Venus Rising Again?
by Paula Vergara
Some may say that it's too soon to tell, but 5-time Wimledon champ Venus Williams may finally be ready for her ascent. She has her sights set on the 2012 Olympics, which was made evident by her Fed Cup participation in February (mandatory for Olympic eligibility). And with the 2012 Olympic games just four months away, Venus will be making a serious push to get her game back to where it needs to be.
For Venus, it's no longer a question of being able to climb back to the pinnacle of women's tennis. The question is, can she even qualify for the event that represents the pinnacle of tennis? Venus won the gold medal in singles at the 2000 Sydney Olympics, as well as two gold medals in women's doubles. She still holds the record for the most number of Olympic gold medals of any female tennis player. In 2000, Williams also became the second player in tennis history to win Olympic gold medals in both singles and doubles at the same Olympic Games. Helen Mills Moody was the first, back in 1924.
In order for Venus to qualify for direct acceptance into the upcoming London Olympics, she has to be one of the top six ranked American players by June 11, 2012. The Olympic Committee bases their player selection on world rankings as of that date. Currently at No. 136, Venus is the 10th highest ranked American in singles. Even if she wanted to play mixed doubles at the London Olympics, she would have to be entered into the singles or doubles competition to qualify.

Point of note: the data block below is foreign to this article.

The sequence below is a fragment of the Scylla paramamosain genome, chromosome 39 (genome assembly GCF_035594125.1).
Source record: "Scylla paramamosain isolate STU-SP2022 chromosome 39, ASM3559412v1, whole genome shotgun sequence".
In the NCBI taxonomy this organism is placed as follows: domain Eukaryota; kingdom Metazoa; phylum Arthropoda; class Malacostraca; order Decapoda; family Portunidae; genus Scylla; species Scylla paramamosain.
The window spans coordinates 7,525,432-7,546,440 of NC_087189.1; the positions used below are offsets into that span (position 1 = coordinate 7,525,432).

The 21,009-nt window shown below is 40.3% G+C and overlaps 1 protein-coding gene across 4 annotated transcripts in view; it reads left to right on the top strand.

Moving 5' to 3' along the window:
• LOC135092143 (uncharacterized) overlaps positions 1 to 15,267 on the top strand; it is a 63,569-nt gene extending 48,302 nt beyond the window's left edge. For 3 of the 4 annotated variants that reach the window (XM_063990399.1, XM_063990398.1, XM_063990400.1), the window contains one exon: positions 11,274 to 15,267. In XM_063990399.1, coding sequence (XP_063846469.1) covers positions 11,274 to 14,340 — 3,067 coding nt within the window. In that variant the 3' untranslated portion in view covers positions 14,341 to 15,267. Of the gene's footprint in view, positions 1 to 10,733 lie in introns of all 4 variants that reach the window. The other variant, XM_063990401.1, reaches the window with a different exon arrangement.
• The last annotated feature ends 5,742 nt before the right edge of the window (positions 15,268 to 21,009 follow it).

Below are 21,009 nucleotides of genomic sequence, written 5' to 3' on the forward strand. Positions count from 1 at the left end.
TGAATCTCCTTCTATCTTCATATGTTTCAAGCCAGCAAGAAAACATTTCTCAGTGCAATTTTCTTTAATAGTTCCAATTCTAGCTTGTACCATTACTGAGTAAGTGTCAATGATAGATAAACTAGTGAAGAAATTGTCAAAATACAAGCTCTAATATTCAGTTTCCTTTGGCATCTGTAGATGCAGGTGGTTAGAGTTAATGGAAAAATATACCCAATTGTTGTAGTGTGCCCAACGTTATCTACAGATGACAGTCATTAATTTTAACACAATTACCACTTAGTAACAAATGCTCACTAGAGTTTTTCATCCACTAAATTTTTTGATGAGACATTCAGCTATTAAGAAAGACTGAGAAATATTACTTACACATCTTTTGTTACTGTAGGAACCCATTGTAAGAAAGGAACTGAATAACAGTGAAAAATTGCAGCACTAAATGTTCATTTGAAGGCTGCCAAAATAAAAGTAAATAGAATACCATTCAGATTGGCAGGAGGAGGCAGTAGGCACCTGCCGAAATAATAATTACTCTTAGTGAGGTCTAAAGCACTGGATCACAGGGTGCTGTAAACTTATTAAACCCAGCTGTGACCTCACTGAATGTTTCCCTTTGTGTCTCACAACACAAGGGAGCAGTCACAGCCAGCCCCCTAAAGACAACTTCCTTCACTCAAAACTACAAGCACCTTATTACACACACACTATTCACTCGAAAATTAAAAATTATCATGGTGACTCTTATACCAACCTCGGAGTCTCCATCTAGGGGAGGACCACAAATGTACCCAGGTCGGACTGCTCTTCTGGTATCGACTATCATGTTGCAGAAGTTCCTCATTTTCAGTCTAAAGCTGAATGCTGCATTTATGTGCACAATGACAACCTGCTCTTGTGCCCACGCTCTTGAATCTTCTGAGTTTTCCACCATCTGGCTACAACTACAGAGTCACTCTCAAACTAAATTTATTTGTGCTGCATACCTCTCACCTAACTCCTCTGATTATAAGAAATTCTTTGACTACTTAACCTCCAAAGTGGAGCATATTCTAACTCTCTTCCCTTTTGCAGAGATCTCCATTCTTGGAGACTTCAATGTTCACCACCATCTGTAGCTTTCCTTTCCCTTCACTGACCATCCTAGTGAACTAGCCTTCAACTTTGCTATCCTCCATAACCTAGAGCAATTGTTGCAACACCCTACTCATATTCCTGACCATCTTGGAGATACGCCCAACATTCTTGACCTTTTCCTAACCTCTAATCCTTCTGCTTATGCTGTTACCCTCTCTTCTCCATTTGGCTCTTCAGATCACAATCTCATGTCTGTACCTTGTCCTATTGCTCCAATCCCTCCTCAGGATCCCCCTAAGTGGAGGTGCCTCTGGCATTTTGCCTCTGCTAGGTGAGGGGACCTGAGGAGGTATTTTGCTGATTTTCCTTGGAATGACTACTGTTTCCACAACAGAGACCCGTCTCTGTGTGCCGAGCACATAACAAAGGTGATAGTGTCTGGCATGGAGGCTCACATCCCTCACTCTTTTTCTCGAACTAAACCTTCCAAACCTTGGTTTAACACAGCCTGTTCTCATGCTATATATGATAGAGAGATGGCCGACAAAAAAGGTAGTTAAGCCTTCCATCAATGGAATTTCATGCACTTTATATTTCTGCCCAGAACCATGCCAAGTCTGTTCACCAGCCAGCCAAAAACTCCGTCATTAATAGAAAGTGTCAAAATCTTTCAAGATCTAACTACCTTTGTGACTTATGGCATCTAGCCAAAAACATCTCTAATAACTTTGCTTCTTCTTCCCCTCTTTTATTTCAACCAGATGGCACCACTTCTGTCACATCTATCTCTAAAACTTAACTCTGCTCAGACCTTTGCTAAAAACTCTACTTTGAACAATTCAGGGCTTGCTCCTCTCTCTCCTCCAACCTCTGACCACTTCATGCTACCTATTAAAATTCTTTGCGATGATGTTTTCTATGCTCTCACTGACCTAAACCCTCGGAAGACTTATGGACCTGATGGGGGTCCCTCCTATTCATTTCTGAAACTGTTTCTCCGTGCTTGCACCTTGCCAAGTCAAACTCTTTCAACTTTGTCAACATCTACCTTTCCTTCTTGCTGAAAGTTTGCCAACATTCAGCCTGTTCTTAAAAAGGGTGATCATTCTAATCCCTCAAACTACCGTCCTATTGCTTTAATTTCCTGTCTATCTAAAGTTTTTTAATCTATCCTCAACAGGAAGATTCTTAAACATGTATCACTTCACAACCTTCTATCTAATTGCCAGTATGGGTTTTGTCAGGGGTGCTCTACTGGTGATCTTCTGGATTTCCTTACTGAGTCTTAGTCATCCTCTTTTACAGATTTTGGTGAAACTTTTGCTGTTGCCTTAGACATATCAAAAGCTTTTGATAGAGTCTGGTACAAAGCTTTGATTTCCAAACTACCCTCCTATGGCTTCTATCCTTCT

Without a doubt, Venus has a steep mountain to climb, but still has the competitive drive to keep going. Truth be told, most tennis careers have a shelf life of 12-15 years. At the age of 31, Venus' tennis career has spanned an astonishing 17 years.
Her biggest stumbling block moving forward? Sjorgen's Syndrome, battling a difficult to treat illness, which doesn't exactly put the odds for success in her favor.
In the very short-term, Venus is making progress, but her recovery is slow.
"I'm still fighting fatigue. I'm getting better," said Venus after her successful Fed Cup run in February. "I mean, it just takes a while to kind of find the right medicines that work, to get stronger. Once you do have a chance to get on the court, it takes at least six weeks to build a nice baseline so you just don't get hurt. The big push for me is the Olympics this year, so I can get back on the court and get my ranking up. If I'm healthy, I'm not worried about my ranking. I think I can hit the ball. It's just about my body cooperating. It's about being able to play matches in a row. Right now I'm not sure how much I can do with that, but we'll see."
Venus has entered The Family Circle Cup (Charleston), a tournament that she won in 2004, but hasn't played since 2009. The Sony Ericsson Open (Miami) is also on her schedule, which she won 3 times, and made the final in 2010 (losing to Clijsters). She just recently signed on to play World Team Tennis for the Washington Kastles in July, just prior to the London Olympics.
Whatever Venus Williams achieves on the court moving forward, one thing is certain: A legend is always a legend, no matter how far they have to climb back.